The free flowing powder of the present invention can be used to form a homogeneous layer having a smooth surface. In order to obtain such layer, the dry free flowing powder should first be brought onto a suitable underground as a layer. Upon exposure to heat, the powder particles then fuse and a homogeneous layer is formed. If a foamed layer is desired, a blowing agent is necessary. As already indicated supra, a blowing agent decomposes above its activation temperature. Since the components constituting the powder composition are first melt-blended, i.e. blended at an elevated temperature above the melting temperatures of the components, the blowing agent is only added in powder form after the cryogenic milling and is simply dry-blended with the powder resulting from the cryogenic milling. Otherwise, it would already decompose during the melt-blending step. Thus, if a blowing agent is present in the final powder and this powder is heated to a sufficiently high temperature, fusing of the powder particles and foaming will simultaneously occur and a foamed layer will be formed. In this case the density of the layer will be lower than in the event no blowing agent is used. If a blowing agent is present in the powder composition, a homogeneous layer having a density as low as 0.5 g/cm3 can be obtained. This is extremely low for compositions containing elastomeric block copolymers and oil. Accordingly, the present invention also embraces homogeneous layers obtainable by fusing the free flowing powder composition described above.

Preferably, the fusing of the free flowing powder composition is realized by heating a layer of the composition. A preferred method of heating is subjecting the unfused powder composition to infra-red radiation. However, other heating methods, such as flame-spraying or contacting hot objects with the powder thus establishing fusion of the powder particles at the surface of the said object, may be applied as well. Fluidized bed and slush moulding techniques are very useful in the latter heating method.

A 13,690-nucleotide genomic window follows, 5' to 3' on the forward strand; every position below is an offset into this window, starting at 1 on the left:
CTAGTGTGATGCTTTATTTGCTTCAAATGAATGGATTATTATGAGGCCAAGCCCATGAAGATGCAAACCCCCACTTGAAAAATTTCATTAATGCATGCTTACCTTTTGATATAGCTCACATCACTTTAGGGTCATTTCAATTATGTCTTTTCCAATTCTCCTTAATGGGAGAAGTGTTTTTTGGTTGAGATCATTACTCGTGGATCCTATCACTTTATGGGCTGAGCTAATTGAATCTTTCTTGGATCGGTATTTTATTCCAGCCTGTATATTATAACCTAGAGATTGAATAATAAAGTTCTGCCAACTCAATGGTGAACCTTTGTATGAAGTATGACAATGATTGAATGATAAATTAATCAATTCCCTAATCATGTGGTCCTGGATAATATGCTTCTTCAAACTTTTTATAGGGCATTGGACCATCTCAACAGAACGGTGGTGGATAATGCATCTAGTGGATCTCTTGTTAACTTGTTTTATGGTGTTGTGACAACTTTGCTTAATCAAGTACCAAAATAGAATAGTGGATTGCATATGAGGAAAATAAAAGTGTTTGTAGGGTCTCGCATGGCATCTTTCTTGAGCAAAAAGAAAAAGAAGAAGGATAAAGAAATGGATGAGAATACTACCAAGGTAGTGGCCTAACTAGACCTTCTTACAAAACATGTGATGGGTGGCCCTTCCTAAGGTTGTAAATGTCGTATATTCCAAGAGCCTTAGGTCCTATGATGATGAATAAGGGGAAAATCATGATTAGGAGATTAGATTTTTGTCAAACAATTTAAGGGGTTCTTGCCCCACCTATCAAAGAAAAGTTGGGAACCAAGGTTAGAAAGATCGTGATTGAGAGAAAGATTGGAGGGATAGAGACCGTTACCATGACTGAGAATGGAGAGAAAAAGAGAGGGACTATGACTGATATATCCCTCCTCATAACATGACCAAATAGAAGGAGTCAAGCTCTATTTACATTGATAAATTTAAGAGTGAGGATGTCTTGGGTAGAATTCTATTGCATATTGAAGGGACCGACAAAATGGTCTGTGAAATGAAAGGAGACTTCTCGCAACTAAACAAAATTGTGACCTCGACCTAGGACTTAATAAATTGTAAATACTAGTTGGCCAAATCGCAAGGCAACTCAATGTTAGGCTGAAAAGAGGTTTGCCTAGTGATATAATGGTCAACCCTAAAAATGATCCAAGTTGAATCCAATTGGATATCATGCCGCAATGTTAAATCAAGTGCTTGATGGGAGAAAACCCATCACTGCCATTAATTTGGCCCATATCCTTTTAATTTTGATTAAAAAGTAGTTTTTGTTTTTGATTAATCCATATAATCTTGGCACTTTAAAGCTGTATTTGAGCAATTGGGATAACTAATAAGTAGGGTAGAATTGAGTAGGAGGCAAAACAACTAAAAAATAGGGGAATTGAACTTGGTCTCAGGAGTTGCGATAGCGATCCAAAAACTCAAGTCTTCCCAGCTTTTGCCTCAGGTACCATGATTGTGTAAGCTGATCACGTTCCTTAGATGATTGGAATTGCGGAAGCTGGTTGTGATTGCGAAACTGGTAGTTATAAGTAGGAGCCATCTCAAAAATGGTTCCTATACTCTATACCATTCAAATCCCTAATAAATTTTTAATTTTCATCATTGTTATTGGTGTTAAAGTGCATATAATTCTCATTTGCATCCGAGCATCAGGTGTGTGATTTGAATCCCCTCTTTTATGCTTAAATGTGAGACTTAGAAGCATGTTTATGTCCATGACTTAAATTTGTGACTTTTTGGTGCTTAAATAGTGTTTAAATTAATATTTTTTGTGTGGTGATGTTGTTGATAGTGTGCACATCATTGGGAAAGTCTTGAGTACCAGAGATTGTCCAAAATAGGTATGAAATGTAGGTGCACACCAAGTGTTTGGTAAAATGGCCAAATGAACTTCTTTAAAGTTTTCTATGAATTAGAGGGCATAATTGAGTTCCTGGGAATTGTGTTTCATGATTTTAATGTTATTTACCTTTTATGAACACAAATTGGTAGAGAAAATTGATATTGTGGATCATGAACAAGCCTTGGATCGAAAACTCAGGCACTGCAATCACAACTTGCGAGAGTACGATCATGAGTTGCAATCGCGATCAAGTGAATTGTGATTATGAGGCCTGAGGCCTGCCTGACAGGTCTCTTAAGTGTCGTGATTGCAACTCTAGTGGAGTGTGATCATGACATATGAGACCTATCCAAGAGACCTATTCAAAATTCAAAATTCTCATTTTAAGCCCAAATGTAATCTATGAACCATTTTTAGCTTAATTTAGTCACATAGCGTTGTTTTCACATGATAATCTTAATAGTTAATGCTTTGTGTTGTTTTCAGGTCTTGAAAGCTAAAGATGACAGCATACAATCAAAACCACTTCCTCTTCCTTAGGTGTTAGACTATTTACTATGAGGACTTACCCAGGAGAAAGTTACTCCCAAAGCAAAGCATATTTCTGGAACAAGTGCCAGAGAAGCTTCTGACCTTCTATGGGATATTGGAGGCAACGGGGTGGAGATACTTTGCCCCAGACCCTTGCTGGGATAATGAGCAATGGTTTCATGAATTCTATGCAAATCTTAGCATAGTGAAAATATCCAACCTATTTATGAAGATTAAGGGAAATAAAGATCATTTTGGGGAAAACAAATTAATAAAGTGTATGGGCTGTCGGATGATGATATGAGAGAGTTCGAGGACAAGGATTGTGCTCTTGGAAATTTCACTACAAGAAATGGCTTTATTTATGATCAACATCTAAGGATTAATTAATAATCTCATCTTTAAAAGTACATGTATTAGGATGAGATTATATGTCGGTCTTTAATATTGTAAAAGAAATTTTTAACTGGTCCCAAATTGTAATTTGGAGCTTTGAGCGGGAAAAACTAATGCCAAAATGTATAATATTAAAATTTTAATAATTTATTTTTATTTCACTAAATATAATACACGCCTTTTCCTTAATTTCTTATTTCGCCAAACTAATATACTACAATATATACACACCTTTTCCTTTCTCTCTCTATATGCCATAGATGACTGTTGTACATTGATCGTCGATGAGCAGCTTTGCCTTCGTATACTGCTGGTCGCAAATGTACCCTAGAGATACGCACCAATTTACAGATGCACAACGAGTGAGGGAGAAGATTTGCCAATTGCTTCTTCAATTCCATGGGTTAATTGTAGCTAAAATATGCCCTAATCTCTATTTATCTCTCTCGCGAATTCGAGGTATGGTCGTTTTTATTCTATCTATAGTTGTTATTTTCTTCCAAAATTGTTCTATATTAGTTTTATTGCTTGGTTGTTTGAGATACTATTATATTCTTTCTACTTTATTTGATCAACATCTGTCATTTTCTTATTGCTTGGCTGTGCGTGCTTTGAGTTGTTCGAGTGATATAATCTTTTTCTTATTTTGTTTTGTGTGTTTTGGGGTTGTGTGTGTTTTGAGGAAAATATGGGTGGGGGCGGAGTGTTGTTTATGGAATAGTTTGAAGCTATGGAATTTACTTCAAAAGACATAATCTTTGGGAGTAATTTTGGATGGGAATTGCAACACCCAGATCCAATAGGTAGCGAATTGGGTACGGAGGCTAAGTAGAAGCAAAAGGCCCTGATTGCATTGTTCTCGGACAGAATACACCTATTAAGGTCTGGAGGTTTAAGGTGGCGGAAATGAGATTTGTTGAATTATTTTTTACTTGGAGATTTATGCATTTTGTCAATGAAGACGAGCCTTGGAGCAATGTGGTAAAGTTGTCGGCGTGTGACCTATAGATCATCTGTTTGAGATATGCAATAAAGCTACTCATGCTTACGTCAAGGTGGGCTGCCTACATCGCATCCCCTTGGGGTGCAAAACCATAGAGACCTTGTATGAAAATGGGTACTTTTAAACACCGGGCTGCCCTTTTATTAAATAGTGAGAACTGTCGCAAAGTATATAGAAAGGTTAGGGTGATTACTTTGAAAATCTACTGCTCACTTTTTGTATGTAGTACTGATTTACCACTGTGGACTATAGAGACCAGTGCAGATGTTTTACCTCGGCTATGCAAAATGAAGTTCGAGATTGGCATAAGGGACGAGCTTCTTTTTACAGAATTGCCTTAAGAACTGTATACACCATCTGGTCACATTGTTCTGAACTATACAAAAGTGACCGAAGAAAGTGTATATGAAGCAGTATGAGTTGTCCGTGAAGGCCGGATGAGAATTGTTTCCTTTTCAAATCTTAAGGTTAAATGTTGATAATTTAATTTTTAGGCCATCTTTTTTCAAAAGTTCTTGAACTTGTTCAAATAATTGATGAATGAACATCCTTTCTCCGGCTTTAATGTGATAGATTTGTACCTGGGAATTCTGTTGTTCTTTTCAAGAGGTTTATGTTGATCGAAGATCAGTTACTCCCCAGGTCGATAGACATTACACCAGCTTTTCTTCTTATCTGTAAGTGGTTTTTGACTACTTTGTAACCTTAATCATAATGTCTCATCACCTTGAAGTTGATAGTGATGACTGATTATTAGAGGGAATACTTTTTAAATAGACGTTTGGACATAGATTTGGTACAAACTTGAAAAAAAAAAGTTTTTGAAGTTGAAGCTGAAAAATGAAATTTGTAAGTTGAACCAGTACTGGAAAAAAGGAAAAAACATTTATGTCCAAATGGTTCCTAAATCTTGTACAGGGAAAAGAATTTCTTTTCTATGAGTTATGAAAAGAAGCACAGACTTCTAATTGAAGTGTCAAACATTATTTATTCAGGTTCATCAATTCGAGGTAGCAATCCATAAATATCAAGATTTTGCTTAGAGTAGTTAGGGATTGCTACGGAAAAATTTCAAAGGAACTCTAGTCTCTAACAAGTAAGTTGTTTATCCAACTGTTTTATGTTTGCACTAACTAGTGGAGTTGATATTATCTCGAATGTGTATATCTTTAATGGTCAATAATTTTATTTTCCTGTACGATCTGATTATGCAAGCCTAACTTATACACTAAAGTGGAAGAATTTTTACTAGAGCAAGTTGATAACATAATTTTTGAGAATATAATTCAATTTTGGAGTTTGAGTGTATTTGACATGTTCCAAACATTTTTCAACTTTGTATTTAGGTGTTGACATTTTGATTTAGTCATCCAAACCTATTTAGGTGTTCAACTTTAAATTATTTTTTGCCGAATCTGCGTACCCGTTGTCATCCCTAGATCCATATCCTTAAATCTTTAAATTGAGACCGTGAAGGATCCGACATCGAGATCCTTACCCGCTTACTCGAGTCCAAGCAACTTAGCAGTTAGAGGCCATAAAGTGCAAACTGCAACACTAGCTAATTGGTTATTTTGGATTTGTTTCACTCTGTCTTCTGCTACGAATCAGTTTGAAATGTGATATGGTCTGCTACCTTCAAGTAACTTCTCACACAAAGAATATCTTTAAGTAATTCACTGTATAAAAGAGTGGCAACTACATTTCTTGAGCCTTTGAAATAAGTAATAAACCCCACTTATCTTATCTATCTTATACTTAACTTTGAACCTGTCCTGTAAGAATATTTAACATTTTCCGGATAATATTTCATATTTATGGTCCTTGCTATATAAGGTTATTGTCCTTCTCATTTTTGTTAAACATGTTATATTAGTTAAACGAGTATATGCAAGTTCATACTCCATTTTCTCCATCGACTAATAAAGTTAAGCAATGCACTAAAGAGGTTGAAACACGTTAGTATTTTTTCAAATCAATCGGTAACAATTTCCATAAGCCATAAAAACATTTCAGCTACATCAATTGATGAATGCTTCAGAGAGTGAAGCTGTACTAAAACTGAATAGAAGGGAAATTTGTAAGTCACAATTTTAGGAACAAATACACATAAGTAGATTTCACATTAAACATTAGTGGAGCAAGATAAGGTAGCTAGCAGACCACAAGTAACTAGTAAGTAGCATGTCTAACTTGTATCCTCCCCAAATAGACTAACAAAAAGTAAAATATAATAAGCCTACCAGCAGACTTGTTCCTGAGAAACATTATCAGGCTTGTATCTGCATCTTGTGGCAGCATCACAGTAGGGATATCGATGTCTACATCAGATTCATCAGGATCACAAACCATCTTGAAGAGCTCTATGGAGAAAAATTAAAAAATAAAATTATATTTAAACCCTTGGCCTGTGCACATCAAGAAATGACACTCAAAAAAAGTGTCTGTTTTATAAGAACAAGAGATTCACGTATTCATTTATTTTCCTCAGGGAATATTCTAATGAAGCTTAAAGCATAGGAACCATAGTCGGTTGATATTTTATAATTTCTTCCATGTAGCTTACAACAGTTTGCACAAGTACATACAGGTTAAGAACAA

It will be understood that a carpet, of which the carpet backing consists of a homogeneous layer derived from the free flowing powder composition, as well as other shaped articles containing a layer of the fused free flowing powder composition, also form part of the present invention.

The invention is further illustrated by the following examples.

EXAMPLE 1

A composition consisting of:

100 parts by weight (pbw) KRATON G-1652 elastomer

140 pbw of oil (PRIMOL 352)

100 pbw KRISTALEX 3115 endblock compatible resin

200 pbw of calcium carbonate filler (DURCAL 5)

1 pbw of antioxidant (IRGANOX 1010) and

1 pbw of slipping agent (KEMAMIDE E)

was prepared by dry-blending the components and subsequently extruding the blend thus obtained in a twin screw extruder with temperature settings between 140 and 190 C. The composition was allowed to cool and was subsequently granulated.

DURCAL, IRGANOX and KEMAMIDE are trademarks in addition to the earlier described trademarks.

The granulated composition was then cryogenically milled in an ALPINE 160 UPZ Fine Impact Mill. The granules were first embrittled by putting them into a bath of liquid nitrogen and were then passed through the mill which was cooled to -95 C. This resulted in a powder of which 98.2% by weight had a particle size below 500 μm and 88.7% by weight a particle size below 315 μm (determined with an ALPINE Air Jet Sieve 200 LS). After drying the powder for 60 minutes without heating in a RETSCH Polymer Drier a fine powder was obtained.

Then 11 pbw (about 2% by weight) of dusting agent was subsequently added and admixed with the powder. The resulting free flowing powder was stable and showed no fusion of powder particles, even after having been stored for 8 weeks.

The free flowing agent was formed into a sheet and was heated in an oven under vacuum at 180 C. for 10 minutes to form coherent sheets with smooth surfaces. Dumbbells were cut out of these sheets in order to measure the mechanical properties. Tensile strength and Elongation at Break were determined according to ASTM D 412. Crosshead speed was 500 mm/min.